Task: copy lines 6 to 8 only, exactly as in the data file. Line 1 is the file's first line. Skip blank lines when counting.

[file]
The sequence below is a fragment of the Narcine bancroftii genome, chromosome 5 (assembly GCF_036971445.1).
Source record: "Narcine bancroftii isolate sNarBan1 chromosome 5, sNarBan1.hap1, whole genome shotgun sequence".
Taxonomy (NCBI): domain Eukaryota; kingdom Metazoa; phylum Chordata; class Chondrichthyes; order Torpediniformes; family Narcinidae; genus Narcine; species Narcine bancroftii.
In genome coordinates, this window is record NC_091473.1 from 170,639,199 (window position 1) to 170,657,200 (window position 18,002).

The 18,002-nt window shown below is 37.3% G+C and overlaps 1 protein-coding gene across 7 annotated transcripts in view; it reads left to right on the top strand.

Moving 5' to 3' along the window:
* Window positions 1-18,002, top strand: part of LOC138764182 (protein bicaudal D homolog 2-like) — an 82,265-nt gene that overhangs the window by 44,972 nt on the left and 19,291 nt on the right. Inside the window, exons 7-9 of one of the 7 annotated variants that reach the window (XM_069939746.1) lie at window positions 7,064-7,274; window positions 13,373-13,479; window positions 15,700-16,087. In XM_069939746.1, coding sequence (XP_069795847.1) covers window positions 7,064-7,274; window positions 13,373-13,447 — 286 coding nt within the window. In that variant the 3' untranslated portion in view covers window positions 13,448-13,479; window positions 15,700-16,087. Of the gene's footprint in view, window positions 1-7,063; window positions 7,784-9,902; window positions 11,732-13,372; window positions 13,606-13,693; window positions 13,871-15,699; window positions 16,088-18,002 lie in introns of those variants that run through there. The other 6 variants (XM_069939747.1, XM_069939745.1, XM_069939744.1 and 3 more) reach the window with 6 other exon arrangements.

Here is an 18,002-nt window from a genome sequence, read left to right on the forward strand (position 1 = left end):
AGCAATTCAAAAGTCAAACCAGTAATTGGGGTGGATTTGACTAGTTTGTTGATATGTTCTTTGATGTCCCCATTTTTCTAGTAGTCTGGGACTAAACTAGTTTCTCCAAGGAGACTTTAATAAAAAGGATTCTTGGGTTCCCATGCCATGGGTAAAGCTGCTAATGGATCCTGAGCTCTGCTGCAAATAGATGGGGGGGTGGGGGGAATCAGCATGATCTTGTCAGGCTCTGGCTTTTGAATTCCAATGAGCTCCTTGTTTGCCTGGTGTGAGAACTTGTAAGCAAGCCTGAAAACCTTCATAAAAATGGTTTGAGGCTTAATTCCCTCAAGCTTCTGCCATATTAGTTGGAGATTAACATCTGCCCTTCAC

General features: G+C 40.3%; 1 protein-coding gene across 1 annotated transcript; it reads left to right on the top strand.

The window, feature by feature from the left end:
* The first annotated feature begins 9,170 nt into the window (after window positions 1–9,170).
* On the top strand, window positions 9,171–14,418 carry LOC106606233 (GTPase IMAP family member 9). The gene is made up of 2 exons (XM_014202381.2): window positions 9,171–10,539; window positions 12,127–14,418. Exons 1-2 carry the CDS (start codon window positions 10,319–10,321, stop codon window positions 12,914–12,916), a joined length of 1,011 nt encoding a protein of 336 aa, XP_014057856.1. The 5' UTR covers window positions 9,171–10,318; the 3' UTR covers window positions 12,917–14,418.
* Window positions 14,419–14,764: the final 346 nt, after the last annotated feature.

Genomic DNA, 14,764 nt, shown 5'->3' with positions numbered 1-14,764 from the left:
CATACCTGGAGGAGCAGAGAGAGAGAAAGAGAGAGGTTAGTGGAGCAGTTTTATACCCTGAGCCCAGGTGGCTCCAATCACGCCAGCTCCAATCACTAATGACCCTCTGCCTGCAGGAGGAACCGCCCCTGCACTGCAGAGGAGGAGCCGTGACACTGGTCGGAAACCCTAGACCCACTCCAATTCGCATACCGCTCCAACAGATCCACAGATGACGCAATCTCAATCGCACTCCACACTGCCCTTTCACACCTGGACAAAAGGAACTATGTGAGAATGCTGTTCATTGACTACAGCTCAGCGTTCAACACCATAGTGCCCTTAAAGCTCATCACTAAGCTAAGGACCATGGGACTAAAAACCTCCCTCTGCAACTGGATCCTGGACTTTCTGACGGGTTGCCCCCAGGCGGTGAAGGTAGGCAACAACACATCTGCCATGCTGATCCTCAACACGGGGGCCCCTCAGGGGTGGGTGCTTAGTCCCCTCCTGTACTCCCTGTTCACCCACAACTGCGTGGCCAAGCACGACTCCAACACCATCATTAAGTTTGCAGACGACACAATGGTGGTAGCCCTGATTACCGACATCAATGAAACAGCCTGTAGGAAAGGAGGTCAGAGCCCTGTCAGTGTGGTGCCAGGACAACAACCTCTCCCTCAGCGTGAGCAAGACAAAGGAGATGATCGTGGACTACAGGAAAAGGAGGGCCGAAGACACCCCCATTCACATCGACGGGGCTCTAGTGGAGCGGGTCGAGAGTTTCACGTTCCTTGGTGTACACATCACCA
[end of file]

Moving 5' to 3' along the window:
* Window positions 1-18,002, top strand: part of LOC138764182 (protein bicaudal D homolog 2-like) — an 82,265-nt gene that overhangs the window by 44,972 nt on the left and 19,291 nt on the right. Inside the window, exons 7-9 of one of the 7 annotated variants that reach the window (XM_069939746.1) lie at window positions 7,064-7,274; window positions 13,373-13,479; window positions 15,700-16,087. In XM_069939746.1, coding sequence (XP_069795847.1) covers window positions 7,064-7,274; window positions 13,373-13,447 — 286 coding nt within the window. In that variant the 3' untranslated portion in view covers window positions 13,448-13,479; window positions 15,700-16,087. Of the gene's footprint in view, window positions 1-7,063; window positions 7,784-9,902; window positions 11,732-13,372; window positions 13,606-13,693; window positions 13,871-15,699; window positions 16,088-18,002 lie in introns of those variants that run through there. The other 6 variants (XM_069939747.1, XM_069939745.1, XM_069939744.1 and 3 more) reach the window with 6 other exon arrangements.

Here is an 18,002-nt window from a genome sequence, read left to right on the forward strand (position 1 = left end):